By Lillian Tan ’12
Trade secret protection, normally left to the jurisdiction of states, has become a growing concern of the federal government. Over the last several months, the federal government’s prosecution of trade secrets theft under the Economic Espionage Act (“EEA) (18 U.S.C. §1831 et. seq.) spiked, and it has found other means of enforcement such as Computer Fraud and Abuse Act (“CFAA”) (18 U.S.C. §1030 et seq.) and even Section 337 of the Tariff Act of 1930 (19 U.S.C. §1337(a)(1)(A)).
In the last three years alone, U.S. Attorneys have used the EEA in a number of trade secrets theft cases. Two cases, United States v. Yang and United States v. Pu, were brought to the U.S. Attorneys’ attention by companies. This highlights the fact that companies are capitalizing on the EEA and cooperating with federal law enforcement to protect trade secrets. In Yang, a former senior software engineer for CME Group was indicted for misappropriating over 1,000 source code files from a secure computer system to his personal computer with the intent to use the source code as the backbone for his future company’s system. In Pu, a quantitative financial engineer for Citadel, LLC was arrested for misappropriating proprietary trading strategies that he planned to use to develop his own hedge fund in China. In October 2011, Congress proposed an amendment to §1836 of the EEA that would create a private right of action for companies for trade secret theft under §1832. If the amendment is passed, federal prosecution of trade secret theft under the EEA would become a more readily available option of enforcement for companies.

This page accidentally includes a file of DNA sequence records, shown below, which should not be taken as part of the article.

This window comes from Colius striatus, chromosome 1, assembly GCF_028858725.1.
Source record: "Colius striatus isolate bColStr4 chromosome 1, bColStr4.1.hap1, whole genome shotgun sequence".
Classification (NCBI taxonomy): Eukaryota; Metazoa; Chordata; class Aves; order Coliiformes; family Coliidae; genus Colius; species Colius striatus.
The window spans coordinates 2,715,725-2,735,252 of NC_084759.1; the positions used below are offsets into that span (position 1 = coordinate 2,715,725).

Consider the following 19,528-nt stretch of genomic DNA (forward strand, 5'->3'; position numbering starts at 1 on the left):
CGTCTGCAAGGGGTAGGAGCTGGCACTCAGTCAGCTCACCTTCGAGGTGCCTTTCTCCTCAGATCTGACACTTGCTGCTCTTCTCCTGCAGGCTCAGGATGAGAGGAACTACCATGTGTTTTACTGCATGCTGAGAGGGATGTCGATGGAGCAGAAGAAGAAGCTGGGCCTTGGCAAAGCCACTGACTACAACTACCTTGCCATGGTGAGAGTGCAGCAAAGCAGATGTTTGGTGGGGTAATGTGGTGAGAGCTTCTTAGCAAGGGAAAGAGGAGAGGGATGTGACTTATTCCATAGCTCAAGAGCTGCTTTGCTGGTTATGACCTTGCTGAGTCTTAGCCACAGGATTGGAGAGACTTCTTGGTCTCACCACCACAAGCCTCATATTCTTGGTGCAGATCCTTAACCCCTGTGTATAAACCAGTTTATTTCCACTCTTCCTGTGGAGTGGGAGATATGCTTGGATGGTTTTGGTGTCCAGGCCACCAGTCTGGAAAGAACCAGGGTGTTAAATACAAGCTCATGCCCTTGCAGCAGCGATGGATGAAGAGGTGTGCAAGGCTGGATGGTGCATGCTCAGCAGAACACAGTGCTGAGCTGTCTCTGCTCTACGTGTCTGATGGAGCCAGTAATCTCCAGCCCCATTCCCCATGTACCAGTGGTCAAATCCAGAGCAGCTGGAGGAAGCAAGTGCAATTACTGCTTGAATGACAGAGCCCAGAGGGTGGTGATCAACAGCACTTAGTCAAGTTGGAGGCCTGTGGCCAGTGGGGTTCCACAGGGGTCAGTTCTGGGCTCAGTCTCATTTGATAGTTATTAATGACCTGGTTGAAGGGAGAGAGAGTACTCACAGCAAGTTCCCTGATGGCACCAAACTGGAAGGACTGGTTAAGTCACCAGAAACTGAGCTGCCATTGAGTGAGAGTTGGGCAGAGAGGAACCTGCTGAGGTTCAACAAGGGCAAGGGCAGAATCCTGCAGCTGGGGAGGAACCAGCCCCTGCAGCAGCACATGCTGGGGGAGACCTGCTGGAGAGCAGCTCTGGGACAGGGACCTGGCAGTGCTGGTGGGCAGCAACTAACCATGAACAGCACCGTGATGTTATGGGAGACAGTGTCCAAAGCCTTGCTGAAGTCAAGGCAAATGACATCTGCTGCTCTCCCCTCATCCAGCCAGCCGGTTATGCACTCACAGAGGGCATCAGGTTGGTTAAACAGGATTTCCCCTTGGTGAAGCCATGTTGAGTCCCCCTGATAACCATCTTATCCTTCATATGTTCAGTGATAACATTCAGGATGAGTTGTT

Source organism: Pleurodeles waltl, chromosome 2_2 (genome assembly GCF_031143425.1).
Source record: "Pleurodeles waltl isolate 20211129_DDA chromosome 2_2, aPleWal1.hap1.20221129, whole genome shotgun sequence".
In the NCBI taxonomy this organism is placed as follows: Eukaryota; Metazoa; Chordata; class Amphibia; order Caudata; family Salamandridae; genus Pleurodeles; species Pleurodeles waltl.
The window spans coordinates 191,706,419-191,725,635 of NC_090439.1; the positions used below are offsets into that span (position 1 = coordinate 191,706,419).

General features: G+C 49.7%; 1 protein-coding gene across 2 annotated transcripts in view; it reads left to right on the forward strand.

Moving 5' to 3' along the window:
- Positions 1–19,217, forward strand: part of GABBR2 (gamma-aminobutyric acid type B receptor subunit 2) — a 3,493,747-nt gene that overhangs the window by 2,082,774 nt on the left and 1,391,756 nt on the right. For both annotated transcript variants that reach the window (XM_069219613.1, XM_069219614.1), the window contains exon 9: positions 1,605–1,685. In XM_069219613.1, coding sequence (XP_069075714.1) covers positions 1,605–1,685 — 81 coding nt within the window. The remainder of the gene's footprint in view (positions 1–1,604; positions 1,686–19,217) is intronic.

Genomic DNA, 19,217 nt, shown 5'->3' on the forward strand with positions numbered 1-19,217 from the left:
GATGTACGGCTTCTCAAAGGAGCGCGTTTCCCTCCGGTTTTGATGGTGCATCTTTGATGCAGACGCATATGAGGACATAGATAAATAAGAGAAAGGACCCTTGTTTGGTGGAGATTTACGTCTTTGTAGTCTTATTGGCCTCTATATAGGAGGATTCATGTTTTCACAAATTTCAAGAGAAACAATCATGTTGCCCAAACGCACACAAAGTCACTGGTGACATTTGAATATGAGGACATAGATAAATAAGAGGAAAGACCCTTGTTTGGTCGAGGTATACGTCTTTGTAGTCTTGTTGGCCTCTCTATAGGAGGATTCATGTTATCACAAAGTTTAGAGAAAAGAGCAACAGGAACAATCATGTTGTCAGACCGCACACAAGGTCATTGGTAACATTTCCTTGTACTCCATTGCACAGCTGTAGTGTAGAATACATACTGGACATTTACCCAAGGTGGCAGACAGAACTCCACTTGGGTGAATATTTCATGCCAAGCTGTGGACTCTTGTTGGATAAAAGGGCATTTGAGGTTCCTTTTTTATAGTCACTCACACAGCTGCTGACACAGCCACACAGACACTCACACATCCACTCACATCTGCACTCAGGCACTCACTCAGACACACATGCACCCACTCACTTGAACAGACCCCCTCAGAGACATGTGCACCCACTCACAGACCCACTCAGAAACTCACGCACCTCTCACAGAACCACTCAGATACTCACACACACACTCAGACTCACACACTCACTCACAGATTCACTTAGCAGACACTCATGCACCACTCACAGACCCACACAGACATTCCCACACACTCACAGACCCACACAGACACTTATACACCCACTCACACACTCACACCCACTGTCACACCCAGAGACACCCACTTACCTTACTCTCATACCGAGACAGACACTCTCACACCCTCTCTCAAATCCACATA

Additionally, two cases, United States v. Chung and United States v. Huang, were brought under the §1831 of the EEA, a provision that criminalizes misappropriation of trade secrets for the benefit of a foreign government. This section of the law has been rarely used since the EEA was enacted fifteen years ago. In Chung, a Boeing employee faced charges for stealing and distributing Boeing technical documents by hiding them between pages of Chinese newspapers that he left out for trash collection. And most recently, a defendant in Huang pled guilty to exporting $300 million worth of stolen trade secrets to China and Germany and was sentenced to seven years and three months in prison.
This series of EEA prosecutions invites speculation as to why there has been an uptick in enforcement against trade secret theft and why most defendants have been Chinese individuals. In October 2011, the Office of the National Counterintelligence Executive published a report to Congress that identifies the Chinese as being the “world’s most active and persistent perpetrators of economic espionage.” The report does not explicitly state that the rise of EEA prosecutions against Chinese individuals is correlated to reducing or countering a “pervasive threat” of economic espionage. However, the content of the report suggests that trade secret theft, or economic espionage, most likely has become a priority for U.S. Attorneys.
Likewise, U.S. Attorneys have also attended and monitored the civil litigation Oracle Corporation v. SAP AG in which Oracle alleged that that a SAP subsidiary downloaded and copied without authorization Oracle’s software. Following the jury’s $1.3 billion judgment against SAP, the U.S. Attorneys then charged SAP with eleven counts of unauthorized access to an Oracle computer in violation of the CFAA.
It is also important to note that criminal prosecution is not the only area where federal trade secret protection is expanding. In TianRui Group Company, Ltd. v. International Trade Commission, the Federal Circuit held that the United States International Trade Commission has the authority, pursuant to §337 of the Tariff Act of 1930, to ban importation of goods manufactured using “unfair methods of competition,” including misappropriation of trade secrets, where the importation could harm a domestic company.